This book was provided by the publisher in exchange for an honest review.
I’m a little biased towards books that showcase adventures indoors. For most of my life, I’ve had wonderful recurring dreams of exploring vast buildings full of interesting things. So The World House is the kind of book that’s right up my alley. But this house is scarier and more dangerous than my worst nightmares.
All over the world, in varying time periods, people pick up a strange little box and find themselves transported to an odd and frightening place. Taxidermied animals come to life to attack the unwary, hallways extend into infinity, and dark spaces contain faceless phantoms. The house seems to contain everything you can imagine, except for one thing—a way out.
At the top of the house is a locked room. In that room is a prisoner plotting his escape. If he gets out, he will destroy the world.
When I started this book, I was reading it with a specific idea in my head of what I thought the book would be like. Back in the 1990s I read a wonderful book by James Stoddard called The High House that took place entirely in a house that was the metaphor for the universe. I’ve never read anything like it before, and I admit that I was carrying that particular idea in my head when I started Adams’s book. As a result, it took me a while to appreciate this book for what it is.
This tale is quite different from The High House. The sense of danger is much more palpable, as the house often actively strikes out at the hapless people trapped in its walls. Most people who find the House will die, usually quickly and usually violently. The characters featured here are the survivors who band together to find a way home. It’s a little unfortunate that the story demands that they start as a few separate groups who eventually find their way to the same place, because the jumping back and forth from group to group confused me a few times.
The upside of this situation is that readers get to see more of the House than they otherwise might. Adams has imagined a plethora of weird and wacky rooms, as well as the things and individuals populating them. I especially liked the fully furnished caves that are scattered through the mountain range. (Yes, the house has its own indoor mountain range.) The best creations are the ones where the space is in opposition to what you think you should find. For example, the toy room has toys that come to life in a psychotic fashion, but you expect toys in that room. The furnished caves are not what you would expect in a windswept mountain range, and that kind of dichotomy worked really well.
The one thing that I wish this novel shared with The High House is more of a sense of wonder. The World House contains much to amaze and startle, but is short on the kinds of scenes that make you think “Wow, I’d love to see that in real life”. That sense of wonder works particularly well in an interior setting like a house, because houses are so mundane that turning that stereotype on its ear can have great results. In The World House, the library fits this bill, as does the mountain range and the ocean, but the rest is mostly the stuff of nightmares.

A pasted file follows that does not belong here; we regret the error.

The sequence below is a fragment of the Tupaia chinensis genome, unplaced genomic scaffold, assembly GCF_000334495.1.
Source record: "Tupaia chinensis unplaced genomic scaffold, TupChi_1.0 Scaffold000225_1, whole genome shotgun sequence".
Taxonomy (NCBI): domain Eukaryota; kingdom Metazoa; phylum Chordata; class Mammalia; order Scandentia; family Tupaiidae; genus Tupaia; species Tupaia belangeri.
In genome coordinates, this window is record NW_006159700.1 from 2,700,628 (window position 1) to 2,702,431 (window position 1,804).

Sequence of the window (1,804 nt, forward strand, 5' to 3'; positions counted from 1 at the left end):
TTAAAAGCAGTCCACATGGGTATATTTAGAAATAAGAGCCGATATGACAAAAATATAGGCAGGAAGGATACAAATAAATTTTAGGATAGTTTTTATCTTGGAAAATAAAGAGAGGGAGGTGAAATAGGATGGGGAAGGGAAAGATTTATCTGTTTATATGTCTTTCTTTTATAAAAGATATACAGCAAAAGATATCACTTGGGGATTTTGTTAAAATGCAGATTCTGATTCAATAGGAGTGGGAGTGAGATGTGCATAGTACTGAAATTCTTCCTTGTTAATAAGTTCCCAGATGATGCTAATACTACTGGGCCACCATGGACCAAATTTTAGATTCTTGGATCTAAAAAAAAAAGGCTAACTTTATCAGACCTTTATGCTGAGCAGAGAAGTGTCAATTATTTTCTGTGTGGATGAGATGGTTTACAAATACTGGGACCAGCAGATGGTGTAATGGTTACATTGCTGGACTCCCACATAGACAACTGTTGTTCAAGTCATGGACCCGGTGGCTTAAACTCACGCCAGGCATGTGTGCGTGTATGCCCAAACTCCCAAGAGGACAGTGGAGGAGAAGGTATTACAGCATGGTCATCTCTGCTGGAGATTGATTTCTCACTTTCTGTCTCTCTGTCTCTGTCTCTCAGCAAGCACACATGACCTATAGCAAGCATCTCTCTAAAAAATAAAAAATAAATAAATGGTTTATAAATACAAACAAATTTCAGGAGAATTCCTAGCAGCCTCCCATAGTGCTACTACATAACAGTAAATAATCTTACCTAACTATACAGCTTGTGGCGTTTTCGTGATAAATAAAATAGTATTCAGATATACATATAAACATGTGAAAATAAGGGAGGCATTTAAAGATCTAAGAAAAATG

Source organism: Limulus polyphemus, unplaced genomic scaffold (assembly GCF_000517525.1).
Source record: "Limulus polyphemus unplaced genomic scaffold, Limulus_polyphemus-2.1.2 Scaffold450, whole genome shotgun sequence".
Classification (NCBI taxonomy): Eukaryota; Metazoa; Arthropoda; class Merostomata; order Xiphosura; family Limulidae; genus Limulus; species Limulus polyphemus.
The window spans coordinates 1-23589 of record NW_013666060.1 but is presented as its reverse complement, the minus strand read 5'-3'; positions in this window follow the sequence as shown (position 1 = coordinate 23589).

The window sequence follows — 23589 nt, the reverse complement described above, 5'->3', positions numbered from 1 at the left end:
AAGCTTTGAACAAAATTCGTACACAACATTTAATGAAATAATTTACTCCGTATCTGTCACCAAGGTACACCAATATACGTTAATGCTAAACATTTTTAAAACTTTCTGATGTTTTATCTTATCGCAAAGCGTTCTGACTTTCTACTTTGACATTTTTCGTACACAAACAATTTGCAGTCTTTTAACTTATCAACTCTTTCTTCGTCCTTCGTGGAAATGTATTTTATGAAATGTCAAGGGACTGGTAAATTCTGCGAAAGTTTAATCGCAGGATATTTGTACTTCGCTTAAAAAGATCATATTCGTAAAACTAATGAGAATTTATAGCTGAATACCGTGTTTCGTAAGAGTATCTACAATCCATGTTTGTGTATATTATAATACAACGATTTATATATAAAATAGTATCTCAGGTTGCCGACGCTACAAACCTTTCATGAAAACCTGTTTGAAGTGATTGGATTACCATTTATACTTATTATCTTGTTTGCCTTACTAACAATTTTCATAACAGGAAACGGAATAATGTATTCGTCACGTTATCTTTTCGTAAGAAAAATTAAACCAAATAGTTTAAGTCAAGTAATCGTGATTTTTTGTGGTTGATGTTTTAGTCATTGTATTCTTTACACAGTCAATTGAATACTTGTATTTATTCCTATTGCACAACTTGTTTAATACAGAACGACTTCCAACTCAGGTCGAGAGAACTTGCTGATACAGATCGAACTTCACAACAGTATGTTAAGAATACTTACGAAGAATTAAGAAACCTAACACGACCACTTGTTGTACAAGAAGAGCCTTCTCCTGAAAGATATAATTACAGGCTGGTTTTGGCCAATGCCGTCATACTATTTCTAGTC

The characters are an interesting mix. Some of them aren’t quite as fleshed out as they could be, but the ones that are, are memorable. My favorite was Sophie, a little girl locked into her own mental world with its own rules and guidelines. Her way of viewing the world is intriguing, and I hope that we get to see more of her background in future books. Her chance-met companion, Alan, has depths that readers will discover as the novel progresses. The first character to be introduced, Miles, came off as less developed to me for some reason, even though readers do get some of his history. This might be because his story comes in flashbacks interspersed with descriptions of his first few moments in the House. Plus, he’s the first character we see entering the House, and so a lot of what readers get is his reactions to what the House throws at him. There’s less room for character development when you’re fighting for your life.
Aside from a couple of things that I would like to see strengthened, The World House is a solid novel, especially in the second half when the characters start moving through more of the House. Once I was able to let go of my own preconceptions, I found myself enjoying this book much more. I devoured the last third in one sitting and wanted more, but I and everyone else will have to wait for July when the sequel, Restoration, comes out.
I have to give it to Adams—he has an incredible imagination and isn’t afraid to let it roam into the dark places that scare us. His creativity takes readers on a journey that won’t soon be forgotten. The World House is high fantasy that calls to mind all the things that we’re afraid might be true.